Just because a computer breach looks dramatic doesn’t mean it’s dangerous – Cyberwar

Hector Martin found a flaw in Apple’s famous M1. And rather than making a big deal out of it, he decided to make it an educational exercise on vulnerabilities.

Hector Martin discovered a vulnerability in thea puce M1, the processor put forward by Apple as one of the main selling points of the latest iMac and MacBook. Its find has everything to create a media storm as it concentrates popular keywords: fault, Apple, M1 and potentially, danger.

In addition, this flaw is actually irreparable. It lies in the physical constitution of the processor, that is to say that it would be necessary to remodel the silicon of the chip to correct it, and that a software patch would not be enough. M1s already on the market are therefore doomed to keep the vulnerability, and Apple will have to make changes in its production if it does not want it to affect its future computers.

In other words, the software engineer could have decided to present his discovery in a dramatic way: an irreparable flaw in Apple’s M1, which affects millions of people. But he preferred to show honesty and a lot of humor (well, computer engineer humor) in his publication: ” Just because the vulnerability has a dedicated site and is being talked about in the media doesn’t mean you should worry about it. »

The M1 is Apple’s new star. // Source: Numerama screenshot

Should we give a name to the vulnerabilities?

The media coverage of vulnerabilities always leads to a broad debate within the cybersecurity community. Some find that researchers are overdoing it by naming their vulnerabilities and exaggerating its potential consequences to gain attention. Others argue that it is a good way to warn the general public and force a massive update campaign, even if it means frightening a little too much.

To copy this operation with irony, Martin named his discovery M1RACLES, and created a logo and a dedicated site. His goal ? ” Poke fun at how ridiculous vulnerability reports have become touting lately. “So as not to leave any doubt about his parody, he defuses concerns from the first line of the site:” Should you be worried? Probably not. »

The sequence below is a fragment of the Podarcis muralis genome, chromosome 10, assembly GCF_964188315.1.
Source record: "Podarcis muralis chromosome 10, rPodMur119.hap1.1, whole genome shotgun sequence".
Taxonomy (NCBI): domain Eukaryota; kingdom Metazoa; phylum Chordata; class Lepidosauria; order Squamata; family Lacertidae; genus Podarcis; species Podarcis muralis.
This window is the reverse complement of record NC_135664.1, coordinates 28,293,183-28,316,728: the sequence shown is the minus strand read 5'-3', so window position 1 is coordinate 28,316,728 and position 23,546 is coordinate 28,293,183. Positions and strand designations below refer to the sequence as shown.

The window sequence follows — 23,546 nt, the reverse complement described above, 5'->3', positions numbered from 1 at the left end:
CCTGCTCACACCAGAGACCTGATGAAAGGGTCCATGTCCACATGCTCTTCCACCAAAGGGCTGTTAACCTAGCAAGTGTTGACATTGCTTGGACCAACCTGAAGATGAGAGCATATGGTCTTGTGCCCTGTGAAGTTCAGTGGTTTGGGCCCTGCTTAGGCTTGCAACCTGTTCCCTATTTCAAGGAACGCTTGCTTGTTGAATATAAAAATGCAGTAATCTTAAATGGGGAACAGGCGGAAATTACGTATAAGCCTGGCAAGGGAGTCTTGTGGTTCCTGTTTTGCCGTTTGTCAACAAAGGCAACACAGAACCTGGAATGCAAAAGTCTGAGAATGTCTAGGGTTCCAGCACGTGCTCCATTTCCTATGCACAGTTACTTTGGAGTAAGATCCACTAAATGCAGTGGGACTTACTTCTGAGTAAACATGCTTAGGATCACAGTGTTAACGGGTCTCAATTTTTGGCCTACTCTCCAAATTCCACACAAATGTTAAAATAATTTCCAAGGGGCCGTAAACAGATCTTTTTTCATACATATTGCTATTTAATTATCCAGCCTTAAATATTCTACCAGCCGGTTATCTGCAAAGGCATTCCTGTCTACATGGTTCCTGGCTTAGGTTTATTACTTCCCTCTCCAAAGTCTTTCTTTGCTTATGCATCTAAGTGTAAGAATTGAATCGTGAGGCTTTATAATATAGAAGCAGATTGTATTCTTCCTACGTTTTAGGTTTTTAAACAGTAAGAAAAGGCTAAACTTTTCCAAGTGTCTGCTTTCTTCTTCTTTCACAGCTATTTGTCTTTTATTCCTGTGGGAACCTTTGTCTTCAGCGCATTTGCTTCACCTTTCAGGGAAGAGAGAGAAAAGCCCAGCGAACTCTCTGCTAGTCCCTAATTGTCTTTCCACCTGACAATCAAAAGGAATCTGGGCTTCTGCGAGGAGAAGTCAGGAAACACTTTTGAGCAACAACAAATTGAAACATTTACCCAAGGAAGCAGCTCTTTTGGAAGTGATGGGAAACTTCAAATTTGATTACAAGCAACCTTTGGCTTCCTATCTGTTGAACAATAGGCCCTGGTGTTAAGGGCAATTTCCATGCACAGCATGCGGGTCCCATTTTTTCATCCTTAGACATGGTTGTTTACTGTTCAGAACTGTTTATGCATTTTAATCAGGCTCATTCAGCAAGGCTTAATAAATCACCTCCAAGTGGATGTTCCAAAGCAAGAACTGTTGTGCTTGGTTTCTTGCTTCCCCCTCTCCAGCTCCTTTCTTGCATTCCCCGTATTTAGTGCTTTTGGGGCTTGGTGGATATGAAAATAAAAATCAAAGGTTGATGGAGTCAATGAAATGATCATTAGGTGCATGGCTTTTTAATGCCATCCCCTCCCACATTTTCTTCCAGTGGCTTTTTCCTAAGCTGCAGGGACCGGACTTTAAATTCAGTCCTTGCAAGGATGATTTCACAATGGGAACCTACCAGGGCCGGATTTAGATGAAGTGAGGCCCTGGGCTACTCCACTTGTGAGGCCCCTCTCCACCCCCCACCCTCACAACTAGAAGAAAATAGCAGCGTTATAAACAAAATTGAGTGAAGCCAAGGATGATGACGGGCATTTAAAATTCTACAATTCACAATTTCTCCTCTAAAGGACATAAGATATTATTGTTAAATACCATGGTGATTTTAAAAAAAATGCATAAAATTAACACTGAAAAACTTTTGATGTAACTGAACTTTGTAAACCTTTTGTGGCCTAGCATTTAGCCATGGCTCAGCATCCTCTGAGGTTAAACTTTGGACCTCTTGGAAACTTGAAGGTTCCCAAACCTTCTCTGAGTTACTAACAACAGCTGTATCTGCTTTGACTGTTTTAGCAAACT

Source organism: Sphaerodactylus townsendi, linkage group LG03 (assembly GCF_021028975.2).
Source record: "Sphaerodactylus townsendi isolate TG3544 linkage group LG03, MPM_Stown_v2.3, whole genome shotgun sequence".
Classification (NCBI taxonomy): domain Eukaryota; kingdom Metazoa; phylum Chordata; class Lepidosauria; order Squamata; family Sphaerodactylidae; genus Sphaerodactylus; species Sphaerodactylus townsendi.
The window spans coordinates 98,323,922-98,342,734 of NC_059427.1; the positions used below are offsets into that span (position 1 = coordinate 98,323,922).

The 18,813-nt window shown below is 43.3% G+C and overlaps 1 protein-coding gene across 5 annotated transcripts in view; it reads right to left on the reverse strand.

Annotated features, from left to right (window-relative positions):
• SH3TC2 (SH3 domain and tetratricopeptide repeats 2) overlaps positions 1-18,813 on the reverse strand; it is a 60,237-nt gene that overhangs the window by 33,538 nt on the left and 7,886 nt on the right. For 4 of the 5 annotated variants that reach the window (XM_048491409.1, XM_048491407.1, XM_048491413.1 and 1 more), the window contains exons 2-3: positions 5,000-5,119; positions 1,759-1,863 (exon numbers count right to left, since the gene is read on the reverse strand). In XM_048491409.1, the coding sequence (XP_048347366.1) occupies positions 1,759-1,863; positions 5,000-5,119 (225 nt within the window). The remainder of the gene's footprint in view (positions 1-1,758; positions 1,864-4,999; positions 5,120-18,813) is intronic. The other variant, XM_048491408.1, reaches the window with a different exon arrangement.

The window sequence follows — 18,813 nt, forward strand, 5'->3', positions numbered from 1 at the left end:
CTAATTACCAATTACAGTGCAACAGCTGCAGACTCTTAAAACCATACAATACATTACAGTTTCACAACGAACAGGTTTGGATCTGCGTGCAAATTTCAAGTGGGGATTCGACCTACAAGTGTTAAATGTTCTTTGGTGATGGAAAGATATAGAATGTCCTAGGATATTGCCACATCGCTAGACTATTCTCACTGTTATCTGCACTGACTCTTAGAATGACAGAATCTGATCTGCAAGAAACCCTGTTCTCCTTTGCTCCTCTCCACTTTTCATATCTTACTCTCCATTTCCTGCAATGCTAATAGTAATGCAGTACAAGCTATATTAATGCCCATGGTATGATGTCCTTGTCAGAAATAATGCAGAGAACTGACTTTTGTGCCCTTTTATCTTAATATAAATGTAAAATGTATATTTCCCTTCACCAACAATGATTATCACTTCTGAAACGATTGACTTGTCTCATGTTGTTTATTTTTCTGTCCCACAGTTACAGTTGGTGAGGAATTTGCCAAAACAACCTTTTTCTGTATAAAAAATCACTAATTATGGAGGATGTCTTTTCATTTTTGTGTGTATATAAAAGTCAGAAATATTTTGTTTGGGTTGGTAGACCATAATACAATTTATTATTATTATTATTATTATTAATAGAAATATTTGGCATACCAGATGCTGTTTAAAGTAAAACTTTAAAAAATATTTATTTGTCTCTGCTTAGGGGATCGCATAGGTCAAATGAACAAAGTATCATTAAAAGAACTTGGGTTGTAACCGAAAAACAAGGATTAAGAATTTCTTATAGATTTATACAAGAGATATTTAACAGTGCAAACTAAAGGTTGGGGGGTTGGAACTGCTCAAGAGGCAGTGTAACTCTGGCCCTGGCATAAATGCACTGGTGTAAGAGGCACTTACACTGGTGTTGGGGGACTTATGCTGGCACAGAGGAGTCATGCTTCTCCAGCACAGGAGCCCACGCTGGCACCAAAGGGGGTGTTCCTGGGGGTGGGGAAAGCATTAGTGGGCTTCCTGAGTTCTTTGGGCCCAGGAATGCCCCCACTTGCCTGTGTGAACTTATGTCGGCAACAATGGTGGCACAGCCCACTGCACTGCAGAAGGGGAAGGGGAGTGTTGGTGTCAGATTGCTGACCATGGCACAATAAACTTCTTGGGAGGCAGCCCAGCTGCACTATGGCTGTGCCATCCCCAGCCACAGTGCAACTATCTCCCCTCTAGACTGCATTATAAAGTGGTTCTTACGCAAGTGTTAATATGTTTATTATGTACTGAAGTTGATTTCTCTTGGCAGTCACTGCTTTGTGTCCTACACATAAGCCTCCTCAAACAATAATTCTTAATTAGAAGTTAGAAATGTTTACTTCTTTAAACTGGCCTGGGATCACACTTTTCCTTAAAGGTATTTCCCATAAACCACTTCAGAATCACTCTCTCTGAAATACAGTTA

In 5 lines, the researcher sums up M1RACLES: the chip defect allows two applications to exchange data with each other at a deep level in the computer. This exchange can be done between two applications, launched by two different users with different levels of privileges, that is to say with different rights of access and modification on the computer. According to him, the flaw allows ” create a secret channel for the clandestine exchange of data “. But most likely it will not be exploited by cybercriminals.

“No one is going to exploit the loophole”

The limit is that this kind of secret channel is “Completely useless unless the system is already compromised “. In other words, the malware must already be on the computer to take advantage of it, and if so, it will likely have much more efficient means of manipulating or corrupting applications.

The researcher insists: vulnerability is not dangerous. // Source: Hector Martin

In an FAQ addressed to himself, Martin brushes aside all doubts – even the most delusional – about the capacities of vulnerability:

  • no, it does not allow you to take control of a computer;
  • no, it does not allow private information to be stolen;
  • no, a JavaScript cannot trigger it;
  • yes, it could be used for Rickroll someone (but there are easier ways to do it) …

In a pinch, he concedes that unscrupulous ad companies could use it, but again, they have far more efficient (and legal) ways to access data. In short, it would be a “crazy” scenario, in his own words.

But then, why publish his find? Well, because vulnerability, even if not very dangerous, is nonetheless rare and interesting from a technical point of view. Alerted earlier this year, Apple labeled the vulnerability, but has yet to express whether or not it will fix it. ” Someone on Apple’s silicon design team made a dumpling. It happens. Engineers are human », Concludes the researcher. Without consequence this time.

Photo credit of the one:
Hector Martin

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